The European Central Bank has rejected US accusations of currency manipulation and warned that deregulating the banking industry could sow the seeds of the next financial crisis.

ECB President Mario Draghi argued that lax regulation had been a key cause of the global financial crisis a decade ago.

He said the idea of easing bank rules was not just worrisome but potentially dangerous, threatening the relative stability that has supported the slow but steady recovery in the euro zone.

Mr Draghi's words are among the strongest reactions yet from Europe since US President Donald Trump ordered a review of banking rules with the implicit aim of loosening them.

That raises the prospect of the United States pulling out of some international cooperation efforts.

"The last thing we need at this point in time is the relaxation of regulation," Draghi told the European Parliament's committee on economic affairs in Brussels.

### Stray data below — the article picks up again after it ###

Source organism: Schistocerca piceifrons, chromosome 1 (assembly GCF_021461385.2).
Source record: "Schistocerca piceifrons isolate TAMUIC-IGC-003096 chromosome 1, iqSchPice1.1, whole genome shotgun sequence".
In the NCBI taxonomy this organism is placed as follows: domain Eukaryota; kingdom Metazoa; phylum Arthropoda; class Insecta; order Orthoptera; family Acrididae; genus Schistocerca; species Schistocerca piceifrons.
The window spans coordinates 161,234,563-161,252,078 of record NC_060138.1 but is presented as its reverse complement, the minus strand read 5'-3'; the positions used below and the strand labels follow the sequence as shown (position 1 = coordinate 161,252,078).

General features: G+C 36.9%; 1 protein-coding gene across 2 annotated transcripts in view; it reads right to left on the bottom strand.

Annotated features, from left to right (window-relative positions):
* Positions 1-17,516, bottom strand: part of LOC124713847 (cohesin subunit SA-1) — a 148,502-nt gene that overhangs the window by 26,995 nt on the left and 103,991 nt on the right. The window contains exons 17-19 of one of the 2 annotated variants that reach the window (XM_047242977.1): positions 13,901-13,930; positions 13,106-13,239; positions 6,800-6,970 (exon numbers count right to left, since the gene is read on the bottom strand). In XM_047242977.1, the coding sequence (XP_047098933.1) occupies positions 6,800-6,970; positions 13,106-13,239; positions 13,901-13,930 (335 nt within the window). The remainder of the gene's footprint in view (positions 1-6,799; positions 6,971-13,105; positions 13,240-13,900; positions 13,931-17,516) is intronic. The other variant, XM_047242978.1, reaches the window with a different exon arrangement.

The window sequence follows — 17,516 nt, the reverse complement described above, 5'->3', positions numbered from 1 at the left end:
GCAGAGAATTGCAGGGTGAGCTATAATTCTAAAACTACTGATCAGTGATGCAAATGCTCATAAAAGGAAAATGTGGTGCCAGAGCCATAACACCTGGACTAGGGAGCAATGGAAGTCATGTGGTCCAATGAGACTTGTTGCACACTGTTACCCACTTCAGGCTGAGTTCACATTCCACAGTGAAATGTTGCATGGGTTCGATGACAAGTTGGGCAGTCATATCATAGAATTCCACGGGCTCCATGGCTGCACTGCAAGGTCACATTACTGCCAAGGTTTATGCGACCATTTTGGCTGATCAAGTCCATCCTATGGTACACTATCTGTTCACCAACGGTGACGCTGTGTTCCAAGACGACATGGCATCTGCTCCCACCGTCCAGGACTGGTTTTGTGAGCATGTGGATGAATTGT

The ECB supervises the euro zone's biggest lenders.

Mr Draghi also rebuffed accusations by Mr Trump's top trade adviser that Germany, the euro zone's biggest economy, is using a grossly undervalued currency to take advantage of the United States. 

He argued instead that economic weakness is the main reason for the weak euro.

Germany runs a massive trade surplus with the United States and Trump administration trade adviser, Peter Navarro, said it was now exploiting this to America's detriment, de facto accusing Berlin of currency manipulation.

But Germany does not set monetary policy and has repeatedly complained that ECB policy is actually too easy, calling on Draghi to end its massive stimulus programme.

The ECB chief also said no policy tightening was coming as growth was still weak and faced risks, while the inflation spike is still temporary, all indicating that monetary support is still needed.

Euro zone inflation hit 1.8% in January and is likely to exceed the ECB's target of almost 2% in the coming months, firming resistance in Germany, the euro zone's biggest economy, to the ECB's policy of easy cash. 

But core inflation, which excludes energy and food prices, is still low and Draghi pointed to weak underlying trends as a key reason for continued monetary support. 

"So far underlying inflation pressures remain very subdued and are expected to pick up only gradually as we go on," he said. "This lack of momentum in underlying inflation reflects largely weak domestic cost pressures."